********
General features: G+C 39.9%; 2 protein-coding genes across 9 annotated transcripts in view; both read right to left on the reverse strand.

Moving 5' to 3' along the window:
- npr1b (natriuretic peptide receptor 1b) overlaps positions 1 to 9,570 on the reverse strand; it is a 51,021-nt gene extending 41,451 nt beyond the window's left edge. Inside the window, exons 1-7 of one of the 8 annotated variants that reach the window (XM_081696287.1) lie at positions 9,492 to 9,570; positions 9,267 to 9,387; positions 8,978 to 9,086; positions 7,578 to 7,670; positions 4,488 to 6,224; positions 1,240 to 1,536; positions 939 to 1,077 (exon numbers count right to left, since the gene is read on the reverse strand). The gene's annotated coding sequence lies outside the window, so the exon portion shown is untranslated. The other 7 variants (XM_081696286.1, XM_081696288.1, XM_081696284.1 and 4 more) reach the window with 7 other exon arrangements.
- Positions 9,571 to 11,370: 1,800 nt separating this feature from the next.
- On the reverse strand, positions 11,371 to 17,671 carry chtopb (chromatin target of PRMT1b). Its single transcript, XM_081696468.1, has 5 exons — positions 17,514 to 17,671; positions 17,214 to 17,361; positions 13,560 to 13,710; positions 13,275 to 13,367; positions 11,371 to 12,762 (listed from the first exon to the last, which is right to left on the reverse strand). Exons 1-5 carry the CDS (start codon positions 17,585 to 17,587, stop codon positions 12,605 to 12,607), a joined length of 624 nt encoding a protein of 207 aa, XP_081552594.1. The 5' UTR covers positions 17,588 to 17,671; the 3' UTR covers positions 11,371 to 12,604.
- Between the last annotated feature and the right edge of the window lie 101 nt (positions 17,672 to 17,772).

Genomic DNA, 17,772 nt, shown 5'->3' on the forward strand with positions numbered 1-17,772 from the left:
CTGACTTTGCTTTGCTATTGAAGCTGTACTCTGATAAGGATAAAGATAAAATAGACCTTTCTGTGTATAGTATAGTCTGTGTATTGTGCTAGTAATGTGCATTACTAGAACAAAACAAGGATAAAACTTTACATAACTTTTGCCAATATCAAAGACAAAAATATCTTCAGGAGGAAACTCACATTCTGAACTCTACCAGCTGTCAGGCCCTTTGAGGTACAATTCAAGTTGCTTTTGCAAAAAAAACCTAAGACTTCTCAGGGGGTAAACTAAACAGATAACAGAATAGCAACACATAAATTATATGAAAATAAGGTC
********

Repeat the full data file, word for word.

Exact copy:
General features: G+C 39.9%; 2 protein-coding genes across 9 annotated transcripts in view; both read right to left on the reverse strand.

Moving 5' to 3' along the window:
- npr1b (natriuretic peptide receptor 1b) overlaps positions 1 to 9,570 on the reverse strand; it is a 51,021-nt gene extending 41,451 nt beyond the window's left edge. Inside the window, exons 1-7 of one of the 8 annotated variants that reach the window (XM_081696287.1) lie at positions 9,492 to 9,570; positions 9,267 to 9,387; positions 8,978 to 9,086; positions 7,578 to 7,670; positions 4,488 to 6,224; positions 1,240 to 1,536; positions 939 to 1,077 (exon numbers count right to left, since the gene is read on the reverse strand). The gene's annotated coding sequence lies outside the window, so the exon portion shown is untranslated. The other 7 variants (XM_081696286.1, XM_081696288.1, XM_081696284.1 and 4 more) reach the window with 7 other exon arrangements.
- Positions 9,571 to 11,370: 1,800 nt separating this feature from the next.
- On the reverse strand, positions 11,371 to 17,671 carry chtopb (chromatin target of PRMT1b). Its single transcript, XM_081696468.1, has 5 exons — positions 17,514 to 17,671; positions 17,214 to 17,361; positions 13,560 to 13,710; positions 13,275 to 13,367; positions 11,371 to 12,762 (listed from the first exon to the last, which is right to left on the reverse strand). Exons 1-5 carry the CDS (start codon positions 17,585 to 17,587, stop codon positions 12,605 to 12,607), a joined length of 624 nt encoding a protein of 207 aa, XP_081552594.1. The 5' UTR covers positions 17,588 to 17,671; the 3' UTR covers positions 11,371 to 12,604.
- Between the last annotated feature and the right edge of the window lie 101 nt (positions 17,672 to 17,772).

Genomic DNA, 17,772 nt, shown 5'->3' on the forward strand with positions numbered 1-17,772 from the left:
CTGACTTTGCTTTGCTATTGAAGCTGTACTCTGATAAGGATAAAGATAAAATAGACCTTTCTGTGTATAGTATAGTCTGTGTATTGTGCTAGTAATGTGCATTACTAGAACAAAACAAGGATAAAACTTTACATAACTTTTGCCAATATCAAAGACAAAAATATCTTCAGGAGGAAACTCACATTCTGAACTCTACCAGCTGTCAGGCCCTTTGAGGTACAATTCAAGTTGCTTTTGCAAAAAAAACCTAAGACTTCTCAGGGGGTAAACTAAACAGATAACAGAATAGCAACACATAAATTATATGAAAATAAGGTC